Other enhancements in this update include: an upgraded Mac OS Runtime for Java (MRJ) 2.0; an optimized virtual memory and disk cache system; a new LaserWriter drive that allows printing from TCP/IP networks, PC Exchange 2.2 (which now supports Windows 95 long file names), and PC formatted removable media; and a built-in Digital Video Disk (DVD) Universal Disk Format (UDF) that reads DVDs and DVD-ROMs. It also adds Microsoft Internet Explorer as the default Web browser, and Personal Web Sharing is upgraded to version 1.5.

OS 8.1 known issues
  • ·        Password Security v1.0.6 does not work properly if installed on a Mac OS Extended Volume (HFS Plus). The solution is to turn Password Security off in the control panel before you convert a volume to the Mac OS Extended Volume Format. (Apple Notes: "Password Security v1.0.7 included with the PowerBook G3 Series and v 1.0.8 included with Mac OS 8.5 are completely compatible with the Mac OS Extended Volume format.")
  • ·        Do not use a Mac OS Extended formatted volume as your startup disk unless you have the Mac OS 8.1 CD because earlier systems will not recognize the disk. You can use a Mac OS Extended formatted drive with a non-PowerPC Mac OS computer, but you cannot use it as a startup disk or as a hard drive for virtual memory.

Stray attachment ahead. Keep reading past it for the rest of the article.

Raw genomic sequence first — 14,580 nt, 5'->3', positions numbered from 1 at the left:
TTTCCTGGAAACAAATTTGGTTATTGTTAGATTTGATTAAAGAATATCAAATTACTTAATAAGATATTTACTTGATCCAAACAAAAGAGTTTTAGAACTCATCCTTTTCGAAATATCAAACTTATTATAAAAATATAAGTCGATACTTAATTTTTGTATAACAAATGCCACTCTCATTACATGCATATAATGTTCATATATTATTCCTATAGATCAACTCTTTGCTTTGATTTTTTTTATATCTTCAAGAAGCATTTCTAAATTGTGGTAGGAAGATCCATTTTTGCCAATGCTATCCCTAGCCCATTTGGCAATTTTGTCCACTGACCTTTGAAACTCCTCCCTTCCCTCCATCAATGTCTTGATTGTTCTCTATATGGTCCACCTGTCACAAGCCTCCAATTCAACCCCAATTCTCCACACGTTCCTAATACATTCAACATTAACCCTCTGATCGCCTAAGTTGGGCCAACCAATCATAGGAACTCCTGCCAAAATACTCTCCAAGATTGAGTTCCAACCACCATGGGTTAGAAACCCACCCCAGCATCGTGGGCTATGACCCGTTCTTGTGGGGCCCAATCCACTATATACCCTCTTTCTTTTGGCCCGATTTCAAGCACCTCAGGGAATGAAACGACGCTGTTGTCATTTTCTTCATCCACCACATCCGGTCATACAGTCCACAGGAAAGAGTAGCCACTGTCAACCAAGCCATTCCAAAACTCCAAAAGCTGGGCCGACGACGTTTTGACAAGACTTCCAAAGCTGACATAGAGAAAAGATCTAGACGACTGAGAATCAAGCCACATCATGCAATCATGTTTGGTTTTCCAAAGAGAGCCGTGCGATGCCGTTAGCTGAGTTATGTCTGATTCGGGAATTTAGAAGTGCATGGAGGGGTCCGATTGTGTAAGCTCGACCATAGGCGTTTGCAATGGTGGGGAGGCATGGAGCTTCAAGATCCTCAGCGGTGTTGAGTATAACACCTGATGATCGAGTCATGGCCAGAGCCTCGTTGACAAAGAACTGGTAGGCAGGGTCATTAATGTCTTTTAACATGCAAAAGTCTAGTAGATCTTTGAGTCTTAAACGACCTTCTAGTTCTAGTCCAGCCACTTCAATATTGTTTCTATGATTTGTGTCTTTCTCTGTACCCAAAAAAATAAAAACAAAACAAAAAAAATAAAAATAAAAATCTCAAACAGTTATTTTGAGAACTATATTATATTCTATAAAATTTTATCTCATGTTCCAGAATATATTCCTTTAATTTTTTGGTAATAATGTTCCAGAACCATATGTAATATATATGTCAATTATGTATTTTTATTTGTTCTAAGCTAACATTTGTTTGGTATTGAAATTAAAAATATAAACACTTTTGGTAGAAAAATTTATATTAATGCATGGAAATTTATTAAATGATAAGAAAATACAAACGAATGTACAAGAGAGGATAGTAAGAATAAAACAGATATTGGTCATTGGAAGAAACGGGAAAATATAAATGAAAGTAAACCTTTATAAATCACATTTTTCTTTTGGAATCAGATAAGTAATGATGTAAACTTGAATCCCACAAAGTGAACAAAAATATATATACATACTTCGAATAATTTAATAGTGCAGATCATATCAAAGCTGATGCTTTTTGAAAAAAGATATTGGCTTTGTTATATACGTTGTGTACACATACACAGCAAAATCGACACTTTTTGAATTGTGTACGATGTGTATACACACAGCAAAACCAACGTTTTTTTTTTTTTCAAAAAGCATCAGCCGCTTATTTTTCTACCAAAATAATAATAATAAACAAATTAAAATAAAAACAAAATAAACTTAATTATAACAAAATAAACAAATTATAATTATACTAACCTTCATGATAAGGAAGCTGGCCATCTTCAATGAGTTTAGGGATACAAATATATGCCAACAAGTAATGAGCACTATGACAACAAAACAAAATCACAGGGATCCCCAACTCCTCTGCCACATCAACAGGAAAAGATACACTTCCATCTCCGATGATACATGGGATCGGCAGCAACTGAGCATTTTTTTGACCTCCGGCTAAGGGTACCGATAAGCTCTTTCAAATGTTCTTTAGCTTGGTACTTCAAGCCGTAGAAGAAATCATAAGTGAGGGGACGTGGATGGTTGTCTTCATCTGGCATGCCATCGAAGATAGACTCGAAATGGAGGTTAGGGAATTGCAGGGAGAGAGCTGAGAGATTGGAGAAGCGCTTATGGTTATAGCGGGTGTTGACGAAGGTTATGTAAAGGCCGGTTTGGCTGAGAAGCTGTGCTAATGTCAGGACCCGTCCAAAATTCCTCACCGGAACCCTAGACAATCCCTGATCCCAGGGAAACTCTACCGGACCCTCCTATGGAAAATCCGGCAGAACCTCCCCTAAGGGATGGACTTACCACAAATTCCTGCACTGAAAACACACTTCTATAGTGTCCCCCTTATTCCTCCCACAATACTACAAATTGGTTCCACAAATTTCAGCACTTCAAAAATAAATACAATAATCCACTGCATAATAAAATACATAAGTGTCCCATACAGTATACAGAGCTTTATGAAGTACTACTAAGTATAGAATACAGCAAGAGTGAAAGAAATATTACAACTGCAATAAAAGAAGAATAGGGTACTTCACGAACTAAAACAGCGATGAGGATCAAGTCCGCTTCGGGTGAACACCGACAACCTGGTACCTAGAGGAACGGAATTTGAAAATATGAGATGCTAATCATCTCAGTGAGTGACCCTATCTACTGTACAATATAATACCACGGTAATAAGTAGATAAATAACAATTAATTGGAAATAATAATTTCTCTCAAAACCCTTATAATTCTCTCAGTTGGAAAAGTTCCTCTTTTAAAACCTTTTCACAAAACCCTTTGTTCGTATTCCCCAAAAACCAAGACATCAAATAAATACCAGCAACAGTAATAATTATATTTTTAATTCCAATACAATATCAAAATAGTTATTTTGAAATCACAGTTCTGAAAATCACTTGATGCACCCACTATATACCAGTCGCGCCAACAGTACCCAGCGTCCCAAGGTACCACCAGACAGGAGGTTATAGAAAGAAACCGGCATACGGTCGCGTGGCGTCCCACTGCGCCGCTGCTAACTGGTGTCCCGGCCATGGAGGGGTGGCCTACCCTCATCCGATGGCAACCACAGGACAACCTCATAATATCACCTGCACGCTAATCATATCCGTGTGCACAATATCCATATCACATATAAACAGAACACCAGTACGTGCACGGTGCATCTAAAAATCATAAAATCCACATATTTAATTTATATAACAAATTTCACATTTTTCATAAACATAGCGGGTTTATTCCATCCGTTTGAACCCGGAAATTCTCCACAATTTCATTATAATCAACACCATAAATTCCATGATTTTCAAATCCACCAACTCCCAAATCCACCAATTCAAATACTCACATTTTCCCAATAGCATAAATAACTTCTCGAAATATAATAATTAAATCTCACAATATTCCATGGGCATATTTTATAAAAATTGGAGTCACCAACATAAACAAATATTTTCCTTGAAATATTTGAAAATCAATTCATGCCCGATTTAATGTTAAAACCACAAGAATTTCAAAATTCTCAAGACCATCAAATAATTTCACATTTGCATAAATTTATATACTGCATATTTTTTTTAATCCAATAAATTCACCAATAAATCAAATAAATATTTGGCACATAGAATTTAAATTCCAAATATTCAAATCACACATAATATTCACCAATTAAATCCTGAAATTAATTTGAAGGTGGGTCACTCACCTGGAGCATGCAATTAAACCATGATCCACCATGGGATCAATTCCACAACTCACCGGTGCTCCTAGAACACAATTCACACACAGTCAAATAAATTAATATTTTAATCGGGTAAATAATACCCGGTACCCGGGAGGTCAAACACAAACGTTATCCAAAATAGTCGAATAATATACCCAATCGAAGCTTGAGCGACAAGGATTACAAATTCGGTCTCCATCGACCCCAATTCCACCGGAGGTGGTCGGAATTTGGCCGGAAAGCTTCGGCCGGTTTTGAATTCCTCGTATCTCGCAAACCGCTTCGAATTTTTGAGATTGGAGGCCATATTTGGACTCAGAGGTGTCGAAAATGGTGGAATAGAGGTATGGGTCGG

• ·        Disk First Aid 8.2, released in June 1998, is the earliest version of this utility you should use with OS 8.1 and extended formatted volumes. This upgrade to Disk First Aid repairs some types of damage to a Mac OS Extended volume caused by other disk repair utilities that are not compatible with Mac OS Extended format. Apple Tech Note #30567 states that this utility has only been tested with the U.S. English version of OS 8.1.

Stay tuned—this series on Apple's Operating Systems will continue with more useful information on Mac OS 8.5, 8.6, and the latest and greatest—Mac OS 9.

Ilene Hoffman, MS, is a Macintosh/Internet writer, trainer, and consultant based in the Boston area. She is Senior Editor at MacFixIt.com, Contributing Editor at MacTech Magazine, and the perpetrator of the Hess Macworld Expo Events List . She also hosts weekly Mac conferences on Talk City and AOL.

The authors and editors have taken care in preparation of the content contained herein, but make no expressed or implied warranty of any kind and assume no responsibility for errors or omissions. No liability is assumed for any damages. Always have a verified backup before making any changes.

Editor's Picks

Free Newsletters, In your Inbox